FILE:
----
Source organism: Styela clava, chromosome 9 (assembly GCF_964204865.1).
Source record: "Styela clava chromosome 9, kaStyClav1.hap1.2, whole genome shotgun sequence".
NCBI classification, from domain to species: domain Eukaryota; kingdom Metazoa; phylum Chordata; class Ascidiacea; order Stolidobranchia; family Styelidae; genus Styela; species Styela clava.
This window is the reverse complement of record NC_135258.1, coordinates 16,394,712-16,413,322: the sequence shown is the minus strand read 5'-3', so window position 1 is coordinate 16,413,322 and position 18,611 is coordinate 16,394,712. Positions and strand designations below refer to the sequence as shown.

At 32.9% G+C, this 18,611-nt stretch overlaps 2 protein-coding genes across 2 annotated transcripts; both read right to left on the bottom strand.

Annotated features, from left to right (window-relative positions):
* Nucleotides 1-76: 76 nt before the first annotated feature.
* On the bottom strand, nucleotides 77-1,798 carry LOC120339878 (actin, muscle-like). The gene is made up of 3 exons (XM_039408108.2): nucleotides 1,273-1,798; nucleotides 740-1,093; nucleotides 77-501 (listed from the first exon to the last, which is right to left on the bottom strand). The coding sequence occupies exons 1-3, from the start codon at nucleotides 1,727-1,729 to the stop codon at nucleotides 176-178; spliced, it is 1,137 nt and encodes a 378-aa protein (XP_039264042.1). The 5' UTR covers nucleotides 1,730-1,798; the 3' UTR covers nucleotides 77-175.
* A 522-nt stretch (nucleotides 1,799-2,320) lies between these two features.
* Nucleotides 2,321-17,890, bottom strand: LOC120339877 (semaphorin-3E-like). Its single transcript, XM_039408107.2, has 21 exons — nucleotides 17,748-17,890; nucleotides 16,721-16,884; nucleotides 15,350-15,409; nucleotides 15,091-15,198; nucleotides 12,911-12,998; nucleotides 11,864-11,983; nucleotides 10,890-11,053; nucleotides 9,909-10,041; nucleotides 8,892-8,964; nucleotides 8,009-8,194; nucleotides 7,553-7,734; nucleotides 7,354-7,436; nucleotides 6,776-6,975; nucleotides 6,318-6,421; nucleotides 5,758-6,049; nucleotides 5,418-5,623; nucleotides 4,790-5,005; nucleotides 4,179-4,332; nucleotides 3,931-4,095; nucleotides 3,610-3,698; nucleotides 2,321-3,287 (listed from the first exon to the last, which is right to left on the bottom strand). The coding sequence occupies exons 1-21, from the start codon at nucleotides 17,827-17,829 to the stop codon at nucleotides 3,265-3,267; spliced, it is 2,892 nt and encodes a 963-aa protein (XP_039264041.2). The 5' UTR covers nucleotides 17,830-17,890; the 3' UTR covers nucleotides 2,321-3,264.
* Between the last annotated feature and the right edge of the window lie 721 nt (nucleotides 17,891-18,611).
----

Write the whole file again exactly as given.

Source organism: Styela clava, chromosome 9 (assembly GCF_964204865.1).
Source record: "Styela clava chromosome 9, kaStyClav1.hap1.2, whole genome shotgun sequence".
NCBI classification, from domain to species: domain Eukaryota; kingdom Metazoa; phylum Chordata; class Ascidiacea; order Stolidobranchia; family Styelidae; genus Styela; species Styela clava.
This window is the reverse complement of record NC_135258.1, coordinates 16,394,712-16,413,322: the sequence shown is the minus strand read 5'-3', so window position 1 is coordinate 16,413,322 and position 18,611 is coordinate 16,394,712. Positions and strand designations below refer to the sequence as shown.

At 32.9% G+C, this 18,611-nt stretch overlaps 2 protein-coding genes across 2 annotated transcripts; both read right to left on the bottom strand.

Annotated features, from left to right (window-relative positions):
* Nucleotides 1-76: 76 nt before the first annotated feature.
* On the bottom strand, nucleotides 77-1,798 carry LOC120339878 (actin, muscle-like). The gene is made up of 3 exons (XM_039408108.2): nucleotides 1,273-1,798; nucleotides 740-1,093; nucleotides 77-501 (listed from the first exon to the last, which is right to left on the bottom strand). The coding sequence occupies exons 1-3, from the start codon at nucleotides 1,727-1,729 to the stop codon at nucleotides 176-178; spliced, it is 1,137 nt and encodes a 378-aa protein (XP_039264042.1). The 5' UTR covers nucleotides 1,730-1,798; the 3' UTR covers nucleotides 77-175.
* A 522-nt stretch (nucleotides 1,799-2,320) lies between these two features.
* Nucleotides 2,321-17,890, bottom strand: LOC120339877 (semaphorin-3E-like). Its single transcript, XM_039408107.2, has 21 exons — nucleotides 17,748-17,890; nucleotides 16,721-16,884; nucleotides 15,350-15,409; nucleotides 15,091-15,198; nucleotides 12,911-12,998; nucleotides 11,864-11,983; nucleotides 10,890-11,053; nucleotides 9,909-10,041; nucleotides 8,892-8,964; nucleotides 8,009-8,194; nucleotides 7,553-7,734; nucleotides 7,354-7,436; nucleotides 6,776-6,975; nucleotides 6,318-6,421; nucleotides 5,758-6,049; nucleotides 5,418-5,623; nucleotides 4,790-5,005; nucleotides 4,179-4,332; nucleotides 3,931-4,095; nucleotides 3,610-3,698; nucleotides 2,321-3,287 (listed from the first exon to the last, which is right to left on the bottom strand). The coding sequence occupies exons 1-21, from the start codon at nucleotides 17,827-17,829 to the stop codon at nucleotides 3,265-3,267; spliced, it is 2,892 nt and encodes a 963-aa protein (XP_039264041.2). The 5' UTR covers nucleotides 17,830-17,890; the 3' UTR covers nucleotides 2,321-3,264.
* Between the last annotated feature and the right edge of the window lie 721 nt (nucleotides 17,891-18,611).